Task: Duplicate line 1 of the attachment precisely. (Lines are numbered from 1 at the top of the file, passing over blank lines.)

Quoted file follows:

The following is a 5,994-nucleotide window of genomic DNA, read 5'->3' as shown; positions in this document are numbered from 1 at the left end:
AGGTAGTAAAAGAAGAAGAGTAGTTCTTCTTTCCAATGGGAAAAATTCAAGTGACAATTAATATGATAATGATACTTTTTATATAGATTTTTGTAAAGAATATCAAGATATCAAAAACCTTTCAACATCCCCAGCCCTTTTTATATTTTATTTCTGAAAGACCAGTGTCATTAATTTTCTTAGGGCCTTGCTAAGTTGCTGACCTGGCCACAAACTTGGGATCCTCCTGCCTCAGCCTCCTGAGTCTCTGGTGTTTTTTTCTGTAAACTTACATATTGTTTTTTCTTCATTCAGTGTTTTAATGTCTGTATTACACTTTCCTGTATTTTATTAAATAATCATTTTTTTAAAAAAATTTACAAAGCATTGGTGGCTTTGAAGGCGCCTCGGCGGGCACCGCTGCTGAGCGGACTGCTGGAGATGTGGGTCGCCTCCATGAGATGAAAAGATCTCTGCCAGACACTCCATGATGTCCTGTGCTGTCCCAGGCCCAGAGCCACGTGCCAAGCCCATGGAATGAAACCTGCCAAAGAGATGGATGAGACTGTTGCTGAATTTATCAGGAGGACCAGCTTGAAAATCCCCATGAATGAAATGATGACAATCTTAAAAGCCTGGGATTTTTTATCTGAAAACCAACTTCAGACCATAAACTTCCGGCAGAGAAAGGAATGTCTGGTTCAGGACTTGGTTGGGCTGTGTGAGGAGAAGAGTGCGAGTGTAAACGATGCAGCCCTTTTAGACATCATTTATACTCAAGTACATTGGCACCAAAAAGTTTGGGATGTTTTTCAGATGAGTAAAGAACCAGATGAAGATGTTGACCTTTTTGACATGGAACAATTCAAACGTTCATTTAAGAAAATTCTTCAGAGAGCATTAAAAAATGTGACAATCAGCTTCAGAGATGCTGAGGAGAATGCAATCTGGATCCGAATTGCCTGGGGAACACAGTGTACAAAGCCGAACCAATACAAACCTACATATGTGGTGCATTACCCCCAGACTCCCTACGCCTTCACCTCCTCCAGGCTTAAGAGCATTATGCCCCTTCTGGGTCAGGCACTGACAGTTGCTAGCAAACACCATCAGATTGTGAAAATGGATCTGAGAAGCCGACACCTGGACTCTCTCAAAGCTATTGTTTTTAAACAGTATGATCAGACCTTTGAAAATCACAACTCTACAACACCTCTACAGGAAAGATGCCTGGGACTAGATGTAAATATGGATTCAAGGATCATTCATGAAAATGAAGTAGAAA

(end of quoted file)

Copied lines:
The following is a 5,994-nucleotide window of genomic DNA, read 5'->3' as shown; positions in this document are numbered from 1 at the left end: